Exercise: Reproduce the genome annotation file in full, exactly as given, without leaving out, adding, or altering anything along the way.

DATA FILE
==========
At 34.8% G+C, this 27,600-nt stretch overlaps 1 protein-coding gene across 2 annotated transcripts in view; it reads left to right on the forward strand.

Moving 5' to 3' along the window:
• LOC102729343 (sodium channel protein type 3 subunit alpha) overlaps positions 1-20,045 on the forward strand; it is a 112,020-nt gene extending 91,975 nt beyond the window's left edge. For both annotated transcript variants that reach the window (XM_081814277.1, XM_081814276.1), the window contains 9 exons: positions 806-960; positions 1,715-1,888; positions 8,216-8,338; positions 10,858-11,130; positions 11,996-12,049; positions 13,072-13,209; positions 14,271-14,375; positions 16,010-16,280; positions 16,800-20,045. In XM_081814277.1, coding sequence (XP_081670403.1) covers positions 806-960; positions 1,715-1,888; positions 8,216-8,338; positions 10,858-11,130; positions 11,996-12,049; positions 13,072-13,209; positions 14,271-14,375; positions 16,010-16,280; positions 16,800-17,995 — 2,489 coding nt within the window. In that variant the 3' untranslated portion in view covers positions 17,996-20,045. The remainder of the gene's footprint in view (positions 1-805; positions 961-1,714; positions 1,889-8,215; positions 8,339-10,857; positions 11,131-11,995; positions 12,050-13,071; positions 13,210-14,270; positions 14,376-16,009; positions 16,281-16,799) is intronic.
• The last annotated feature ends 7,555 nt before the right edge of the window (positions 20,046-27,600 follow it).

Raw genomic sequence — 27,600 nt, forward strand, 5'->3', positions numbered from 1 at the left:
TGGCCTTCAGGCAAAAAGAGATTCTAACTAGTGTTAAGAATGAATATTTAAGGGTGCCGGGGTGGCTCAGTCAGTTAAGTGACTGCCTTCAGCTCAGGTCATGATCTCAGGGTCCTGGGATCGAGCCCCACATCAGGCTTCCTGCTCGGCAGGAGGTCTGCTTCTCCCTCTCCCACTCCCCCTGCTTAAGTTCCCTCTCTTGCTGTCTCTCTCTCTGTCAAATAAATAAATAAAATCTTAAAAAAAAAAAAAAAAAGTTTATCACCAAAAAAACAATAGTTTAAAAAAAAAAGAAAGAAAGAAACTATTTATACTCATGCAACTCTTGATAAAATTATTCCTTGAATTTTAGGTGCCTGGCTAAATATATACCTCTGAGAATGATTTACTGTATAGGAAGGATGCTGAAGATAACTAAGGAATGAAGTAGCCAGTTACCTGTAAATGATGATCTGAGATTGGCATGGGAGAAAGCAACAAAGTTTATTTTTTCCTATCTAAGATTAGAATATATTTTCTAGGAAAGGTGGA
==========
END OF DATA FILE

At 34.8% G+C, this 27,600-nt stretch overlaps 1 protein-coding gene across 2 annotated transcripts in view; it reads left to right on the forward strand.

Moving 5' to 3' along the window:
• LOC102729343 (sodium channel protein type 3 subunit alpha) overlaps positions 1-20,045 on the forward strand; it is a 112,020-nt gene extending 91,975 nt beyond the window's left edge. For both annotated transcript variants that reach the window (XM_081814277.1, XM_081814276.1), the window contains 9 exons: positions 806-960; positions 1,715-1,888; positions 8,216-8,338; positions 10,858-11,130; positions 11,996-12,049; positions 13,072-13,209; positions 14,271-14,375; positions 16,010-16,280; positions 16,800-20,045. In XM_081814277.1, coding sequence (XP_081670403.1) covers positions 806-960; positions 1,715-1,888; positions 8,216-8,338; positions 10,858-11,130; positions 11,996-12,049; positions 13,072-13,209; positions 14,271-14,375; positions 16,010-16,280; positions 16,800-17,995 — 2,489 coding nt within the window. In that variant the 3' untranslated portion in view covers positions 17,996-20,045. The remainder of the gene's footprint in view (positions 1-805; positions 961-1,714; positions 1,889-8,215; positions 8,339-10,857; positions 11,131-11,995; positions 12,050-13,071; positions 13,210-14,270; positions 14,376-16,009; positions 16,281-16,799) is intronic.
• The last annotated feature ends 7,555 nt before the right edge of the window (positions 20,046-27,600 follow it).

Raw genomic sequence — 27,600 nt, forward strand, 5'->3', positions numbered from 1 at the left:
TGGCCTTCAGGCAAAAAGAGATTCTAACTAGTGTTAAGAATGAATATTTAAGGGTGCCGGGGTGGCTCAGTCAGTTAAGTGACTGCCTTCAGCTCAGGTCATGATCTCAGGGTCCTGGGATCGAGCCCCACATCAGGCTTCCTGCTCGGCAGGAGGTCTGCTTCTCCCTCTCCCACTCCCCCTGCTTAAGTTCCCTCTCTTGCTGTCTCTCTCTCTGTCAAATAAATAAATAAAATCTTAAAAAAAAAAAAAAAAAGTTTATCACCAAAAAAACAATAGTTTAAAAAAAAAAGAAAGAAAGAAACTATTTATACTCATGCAACTCTTGATAAAATTATTCCTTGAATTTTAGGTGCCTGGCTAAATATATACCTCTGAGAATGATTTACTGTATAGGAAGGATGCTGAAGATAACTAAGGAATGAAGTAGCCAGTTACCTGTAAATGATGATCTGAGATTGGCATGGGAGAAAGCAACAAAGTTTATTTTTTCCTATCTAAGATTAGAATATATTTTCTAGGAAAGGTGGA